Ovarian cancer is one of the deadliest cancers, responsible for the deaths of ~15,000 Americans per year, even more than melanoma, AML or brain tumors. 5-year survival rates have improved little in the last 30 years, and still remain at 30% at best for patients with metastatic ovarian carcinoma, the stage at which most cases are diagnosed. Studies using pre-clinical models indicate that tumor-reactive T cells properly conditioned ex vivo have the capacity to induce significant therapeutic effects against established ovarian cancer, yet the activity of transplanted T cells was suboptimal.
Novel strategies for reprogramming adoptively transferred anti-tumor T cells, to allow better engraftment and thus superior therapeutic activity in the especially hostile microenvironment of ovarian cancer, are urgently needed. Forkhead box (FOX) proteins are a large family of transcription factors with diverse functions in development, cancer, and aging. Recently we have demonstrated that Foxp1 exerts a novel cell-intrinsic regulation of T cell quiescence.
In a mouse model of ovarian carcinoma, which recapitulates the microenvironment of solid human ovarian cancers, we find that tumor-associated T cells up-regulate Foxp1 as the tumor progresses. We also find that Foxp1 dampens T cell immune responses. Therefore, in this proposal, we hypothesize that the up-regulation of Foxp1 in ovarian cancer-infiltrating T cells negatively regulates the T cell responses; consequently, Foxp1-deficient tumor-reactive T cells will better resist tumor-induced immunosuppressive signals and elicit superior anti-tumor immunity.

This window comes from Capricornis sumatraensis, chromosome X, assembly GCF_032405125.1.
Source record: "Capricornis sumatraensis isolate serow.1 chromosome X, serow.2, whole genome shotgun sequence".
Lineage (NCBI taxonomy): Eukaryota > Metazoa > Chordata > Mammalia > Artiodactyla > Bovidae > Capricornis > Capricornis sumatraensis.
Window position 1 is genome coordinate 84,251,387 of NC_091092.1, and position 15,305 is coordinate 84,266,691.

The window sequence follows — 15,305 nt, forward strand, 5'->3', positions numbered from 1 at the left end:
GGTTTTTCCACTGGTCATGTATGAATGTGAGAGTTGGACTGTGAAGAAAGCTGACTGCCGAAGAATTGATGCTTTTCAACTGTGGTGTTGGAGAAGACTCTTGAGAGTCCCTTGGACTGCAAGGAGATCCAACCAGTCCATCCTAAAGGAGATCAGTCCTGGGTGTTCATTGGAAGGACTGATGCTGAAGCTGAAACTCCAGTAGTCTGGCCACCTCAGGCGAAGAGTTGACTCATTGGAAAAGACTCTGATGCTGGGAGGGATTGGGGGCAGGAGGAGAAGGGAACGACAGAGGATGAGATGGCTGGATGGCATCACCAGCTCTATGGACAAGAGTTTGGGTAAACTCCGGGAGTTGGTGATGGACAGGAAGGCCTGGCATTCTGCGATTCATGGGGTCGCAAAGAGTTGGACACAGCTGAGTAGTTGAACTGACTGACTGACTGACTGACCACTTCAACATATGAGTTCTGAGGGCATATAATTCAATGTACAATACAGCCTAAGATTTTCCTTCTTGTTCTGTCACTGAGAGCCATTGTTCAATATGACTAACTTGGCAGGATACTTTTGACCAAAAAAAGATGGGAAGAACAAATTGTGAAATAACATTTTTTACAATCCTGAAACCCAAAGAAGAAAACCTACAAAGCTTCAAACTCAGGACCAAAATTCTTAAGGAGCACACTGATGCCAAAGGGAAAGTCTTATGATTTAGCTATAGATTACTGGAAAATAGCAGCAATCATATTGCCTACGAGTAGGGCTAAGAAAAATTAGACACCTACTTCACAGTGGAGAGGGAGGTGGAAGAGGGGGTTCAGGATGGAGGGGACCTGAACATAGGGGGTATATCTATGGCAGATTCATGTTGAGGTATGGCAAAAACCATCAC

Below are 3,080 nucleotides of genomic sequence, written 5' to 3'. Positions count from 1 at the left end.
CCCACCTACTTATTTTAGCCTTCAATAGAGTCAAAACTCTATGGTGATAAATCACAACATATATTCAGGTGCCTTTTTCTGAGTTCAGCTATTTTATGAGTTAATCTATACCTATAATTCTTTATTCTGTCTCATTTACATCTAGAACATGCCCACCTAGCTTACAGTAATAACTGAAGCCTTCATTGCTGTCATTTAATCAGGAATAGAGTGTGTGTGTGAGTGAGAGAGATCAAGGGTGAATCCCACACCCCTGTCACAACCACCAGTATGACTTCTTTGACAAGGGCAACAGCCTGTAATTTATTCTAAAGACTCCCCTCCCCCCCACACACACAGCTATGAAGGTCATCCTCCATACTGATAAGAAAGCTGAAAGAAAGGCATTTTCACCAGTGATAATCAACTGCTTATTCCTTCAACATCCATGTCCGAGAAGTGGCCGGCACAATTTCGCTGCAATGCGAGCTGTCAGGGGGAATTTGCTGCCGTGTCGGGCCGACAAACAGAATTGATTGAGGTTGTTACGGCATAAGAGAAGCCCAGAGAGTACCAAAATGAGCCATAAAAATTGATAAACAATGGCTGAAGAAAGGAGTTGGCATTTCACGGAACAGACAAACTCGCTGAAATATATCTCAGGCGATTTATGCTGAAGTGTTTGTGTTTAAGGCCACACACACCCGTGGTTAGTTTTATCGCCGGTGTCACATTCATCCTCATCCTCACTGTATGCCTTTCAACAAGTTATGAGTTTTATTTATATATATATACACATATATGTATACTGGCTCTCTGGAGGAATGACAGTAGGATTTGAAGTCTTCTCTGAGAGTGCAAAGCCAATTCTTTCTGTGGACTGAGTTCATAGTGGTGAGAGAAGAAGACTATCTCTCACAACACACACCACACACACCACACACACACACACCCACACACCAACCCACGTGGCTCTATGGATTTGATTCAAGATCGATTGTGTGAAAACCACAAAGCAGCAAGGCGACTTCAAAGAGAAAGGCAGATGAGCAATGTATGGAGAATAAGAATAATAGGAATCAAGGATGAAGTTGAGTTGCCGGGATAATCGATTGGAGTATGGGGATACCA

While we aim to determine the role of Foxp1 in tumor-induced T cell unresponsiveness (Aim 1), we will also use pre-clinical ovarian carcinoma models to determine the therapeutic effectiveness of adoptively transferred T cells lacking Foxp1 (Aim 2). Our initial experiments show that ovarian tumor-bearing mice receiving in vitro-primed anti-tumor T cells deficient in Foxp1 have superior survival over control mice, providing a rationale for novel therapeutic interventions targeting Foxp1 in tumor-reactive T cells from ovarian cancer-bearing women.
In summary, our proposed work will have a profound effect on the field by defining a novel mechanism for the loss-of-function of anti-tumor T cells in ovarian cancer, which may be applicable to other lethal epithelial tumors. The accomplishment of the work will provide both a mechanistic rationale and proof-of-concept for new interventions aimed at maximizing the effectiveness of adoptively transferred tumor-reactive T cells. Our long-term goal is to develop improved treatment options for ovarian cancer in clinic through adoptive transfer of tumor-reactive T cells, which are genetically modified to overcome tumor-induced immune suppression.